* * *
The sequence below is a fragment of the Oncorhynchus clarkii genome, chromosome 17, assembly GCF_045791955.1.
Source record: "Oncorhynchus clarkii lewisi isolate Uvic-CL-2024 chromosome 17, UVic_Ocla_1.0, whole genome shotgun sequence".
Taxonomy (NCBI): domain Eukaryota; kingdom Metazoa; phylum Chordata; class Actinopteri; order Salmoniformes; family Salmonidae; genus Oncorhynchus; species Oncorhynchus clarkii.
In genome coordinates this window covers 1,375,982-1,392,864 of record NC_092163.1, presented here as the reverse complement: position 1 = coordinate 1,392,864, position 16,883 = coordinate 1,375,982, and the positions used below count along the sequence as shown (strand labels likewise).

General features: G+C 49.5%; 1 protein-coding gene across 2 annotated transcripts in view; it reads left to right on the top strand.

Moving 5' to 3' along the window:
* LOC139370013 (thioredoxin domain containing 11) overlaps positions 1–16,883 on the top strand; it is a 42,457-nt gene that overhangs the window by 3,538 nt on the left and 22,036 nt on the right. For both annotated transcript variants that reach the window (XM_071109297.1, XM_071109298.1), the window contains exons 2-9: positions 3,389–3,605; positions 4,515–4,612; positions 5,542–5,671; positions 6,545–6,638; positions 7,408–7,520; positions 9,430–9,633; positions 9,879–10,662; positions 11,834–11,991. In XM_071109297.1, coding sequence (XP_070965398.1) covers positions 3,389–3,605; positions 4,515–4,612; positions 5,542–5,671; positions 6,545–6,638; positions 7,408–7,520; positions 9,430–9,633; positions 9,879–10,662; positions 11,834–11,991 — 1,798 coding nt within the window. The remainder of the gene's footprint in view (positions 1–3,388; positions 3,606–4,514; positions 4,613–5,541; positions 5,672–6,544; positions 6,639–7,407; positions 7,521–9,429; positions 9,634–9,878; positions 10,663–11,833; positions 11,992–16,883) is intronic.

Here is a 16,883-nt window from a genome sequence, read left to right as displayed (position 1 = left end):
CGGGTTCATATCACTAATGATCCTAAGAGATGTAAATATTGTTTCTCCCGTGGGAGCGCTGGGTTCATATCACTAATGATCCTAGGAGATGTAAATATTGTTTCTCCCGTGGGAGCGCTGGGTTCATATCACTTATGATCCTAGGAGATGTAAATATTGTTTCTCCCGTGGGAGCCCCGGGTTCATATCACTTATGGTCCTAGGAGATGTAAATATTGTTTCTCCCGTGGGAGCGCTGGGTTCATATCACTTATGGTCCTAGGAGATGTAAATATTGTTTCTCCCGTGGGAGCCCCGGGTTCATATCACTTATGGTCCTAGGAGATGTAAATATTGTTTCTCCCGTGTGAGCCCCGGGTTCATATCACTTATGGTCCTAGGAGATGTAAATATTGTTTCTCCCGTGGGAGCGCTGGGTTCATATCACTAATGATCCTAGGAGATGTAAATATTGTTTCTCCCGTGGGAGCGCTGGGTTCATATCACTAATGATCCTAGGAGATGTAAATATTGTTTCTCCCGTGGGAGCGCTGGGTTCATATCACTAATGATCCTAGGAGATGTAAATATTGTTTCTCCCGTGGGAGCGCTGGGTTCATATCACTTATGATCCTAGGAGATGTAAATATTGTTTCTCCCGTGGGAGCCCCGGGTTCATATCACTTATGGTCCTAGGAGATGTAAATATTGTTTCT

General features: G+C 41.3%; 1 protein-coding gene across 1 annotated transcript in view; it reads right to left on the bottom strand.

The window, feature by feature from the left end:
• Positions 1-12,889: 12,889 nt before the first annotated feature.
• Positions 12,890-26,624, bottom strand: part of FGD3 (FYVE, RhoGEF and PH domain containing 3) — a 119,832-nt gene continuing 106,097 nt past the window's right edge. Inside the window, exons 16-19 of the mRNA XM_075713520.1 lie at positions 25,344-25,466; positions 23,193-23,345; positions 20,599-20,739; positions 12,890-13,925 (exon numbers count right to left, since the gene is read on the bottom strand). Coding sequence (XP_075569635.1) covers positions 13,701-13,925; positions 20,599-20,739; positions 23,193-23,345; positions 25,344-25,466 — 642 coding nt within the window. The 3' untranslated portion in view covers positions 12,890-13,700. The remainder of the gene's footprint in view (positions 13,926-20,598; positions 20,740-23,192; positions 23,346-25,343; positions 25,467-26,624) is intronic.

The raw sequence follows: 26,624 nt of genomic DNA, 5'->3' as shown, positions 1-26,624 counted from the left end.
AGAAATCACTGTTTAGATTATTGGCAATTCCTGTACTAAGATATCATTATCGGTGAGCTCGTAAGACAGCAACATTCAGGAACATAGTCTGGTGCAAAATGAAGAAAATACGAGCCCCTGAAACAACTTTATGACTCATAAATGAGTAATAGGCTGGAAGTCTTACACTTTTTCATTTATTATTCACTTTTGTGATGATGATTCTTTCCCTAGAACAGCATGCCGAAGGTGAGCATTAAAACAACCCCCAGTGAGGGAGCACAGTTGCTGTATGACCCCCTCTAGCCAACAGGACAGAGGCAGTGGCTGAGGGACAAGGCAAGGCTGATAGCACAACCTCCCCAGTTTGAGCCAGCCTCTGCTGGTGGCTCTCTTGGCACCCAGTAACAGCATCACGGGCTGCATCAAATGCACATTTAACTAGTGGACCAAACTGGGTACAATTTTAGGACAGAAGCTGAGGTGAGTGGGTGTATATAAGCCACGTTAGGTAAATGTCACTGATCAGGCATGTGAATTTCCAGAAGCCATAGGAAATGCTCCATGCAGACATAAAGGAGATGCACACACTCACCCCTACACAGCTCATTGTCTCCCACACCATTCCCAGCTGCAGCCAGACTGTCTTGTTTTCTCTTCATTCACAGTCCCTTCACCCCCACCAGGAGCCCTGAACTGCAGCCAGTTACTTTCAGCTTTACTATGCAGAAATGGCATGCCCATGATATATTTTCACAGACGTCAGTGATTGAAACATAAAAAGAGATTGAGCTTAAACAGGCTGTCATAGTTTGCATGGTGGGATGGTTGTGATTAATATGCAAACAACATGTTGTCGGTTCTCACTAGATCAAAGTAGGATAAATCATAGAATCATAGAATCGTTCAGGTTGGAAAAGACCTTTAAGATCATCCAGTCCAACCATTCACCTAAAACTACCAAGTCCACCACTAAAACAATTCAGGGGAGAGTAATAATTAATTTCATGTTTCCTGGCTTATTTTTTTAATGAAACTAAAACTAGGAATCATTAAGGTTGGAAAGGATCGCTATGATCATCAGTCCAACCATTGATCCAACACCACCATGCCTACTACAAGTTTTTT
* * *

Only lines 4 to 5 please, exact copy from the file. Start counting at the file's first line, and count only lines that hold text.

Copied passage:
In genome coordinates this window covers 1,375,982-1,392,864 of record NC_092163.1, presented here as the reverse complement: position 1 = coordinate 1,392,864, position 16,883 = coordinate 1,375,982, and the positions used below count along the sequence as shown (strand labels likewise).

General features: G+C 49.5%; 1 protein-coding gene across 2 annotated transcripts in view; it reads left to right on the top strand.